They skulk around the undergrowth and occasionally appear at the feeding tray once the other birds have gone; I often hear their lovely boo-boo duet and may see one or other of the pair perched higher up in one of the trees; I seldom manage to photograph them in my garden though and so these photographs have been taken in the Addo Elephant National Park. The bird in question is the Southern Boubou (Laniarius ferrugineas).
Here one has emerged from the thick bush at the picnic site at Addo to filch a piece of ham that has fallen from the table. The rich buff wash on its belly suggests that this is a male. The meaty meal fits in with its natural diet of invertebrates, reptiles, nestling birds, small mice and even fruit – I occasionally see one pecking at the apples I put out on the feeding tray.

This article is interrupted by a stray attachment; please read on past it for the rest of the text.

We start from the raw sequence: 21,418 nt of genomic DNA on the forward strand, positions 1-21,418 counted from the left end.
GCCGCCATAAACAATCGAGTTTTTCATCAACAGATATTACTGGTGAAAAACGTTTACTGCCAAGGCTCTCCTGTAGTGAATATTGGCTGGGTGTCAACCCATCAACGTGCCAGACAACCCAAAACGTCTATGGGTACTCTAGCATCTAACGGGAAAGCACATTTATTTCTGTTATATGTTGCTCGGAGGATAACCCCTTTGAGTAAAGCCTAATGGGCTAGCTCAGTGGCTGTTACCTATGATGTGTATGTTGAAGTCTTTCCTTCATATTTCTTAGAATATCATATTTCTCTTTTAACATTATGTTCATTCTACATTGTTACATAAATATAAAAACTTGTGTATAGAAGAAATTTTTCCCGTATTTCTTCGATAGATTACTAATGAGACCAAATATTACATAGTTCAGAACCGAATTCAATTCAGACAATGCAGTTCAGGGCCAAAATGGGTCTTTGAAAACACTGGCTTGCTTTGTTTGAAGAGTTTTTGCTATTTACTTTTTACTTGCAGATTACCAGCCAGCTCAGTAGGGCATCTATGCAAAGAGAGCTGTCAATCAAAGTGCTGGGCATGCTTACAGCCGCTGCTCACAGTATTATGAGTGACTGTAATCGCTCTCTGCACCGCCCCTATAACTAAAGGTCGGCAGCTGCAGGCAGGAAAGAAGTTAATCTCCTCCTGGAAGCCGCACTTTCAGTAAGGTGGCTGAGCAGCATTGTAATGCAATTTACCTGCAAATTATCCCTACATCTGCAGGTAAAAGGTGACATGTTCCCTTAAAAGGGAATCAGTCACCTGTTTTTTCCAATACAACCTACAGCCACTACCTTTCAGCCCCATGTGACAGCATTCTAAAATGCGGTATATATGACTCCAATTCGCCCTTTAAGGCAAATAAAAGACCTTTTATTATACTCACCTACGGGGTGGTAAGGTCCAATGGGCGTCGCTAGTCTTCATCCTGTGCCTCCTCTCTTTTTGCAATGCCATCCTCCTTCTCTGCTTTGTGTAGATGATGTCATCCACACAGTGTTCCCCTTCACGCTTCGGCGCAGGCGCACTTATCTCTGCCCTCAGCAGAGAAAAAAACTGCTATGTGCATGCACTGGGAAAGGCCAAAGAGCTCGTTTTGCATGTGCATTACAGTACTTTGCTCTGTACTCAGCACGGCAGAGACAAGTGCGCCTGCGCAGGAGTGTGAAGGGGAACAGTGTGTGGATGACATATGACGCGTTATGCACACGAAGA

This one, on the other hand, is probably a female.
Although one might mistake it for a Common Fiscal from the back – because of the white bars on the wings – it does not have the same hooked bill, which is clearly visible in this photograph.
The bill and the markings of the Southern Boubou are very clear in this photograph.
Here is another view of the female.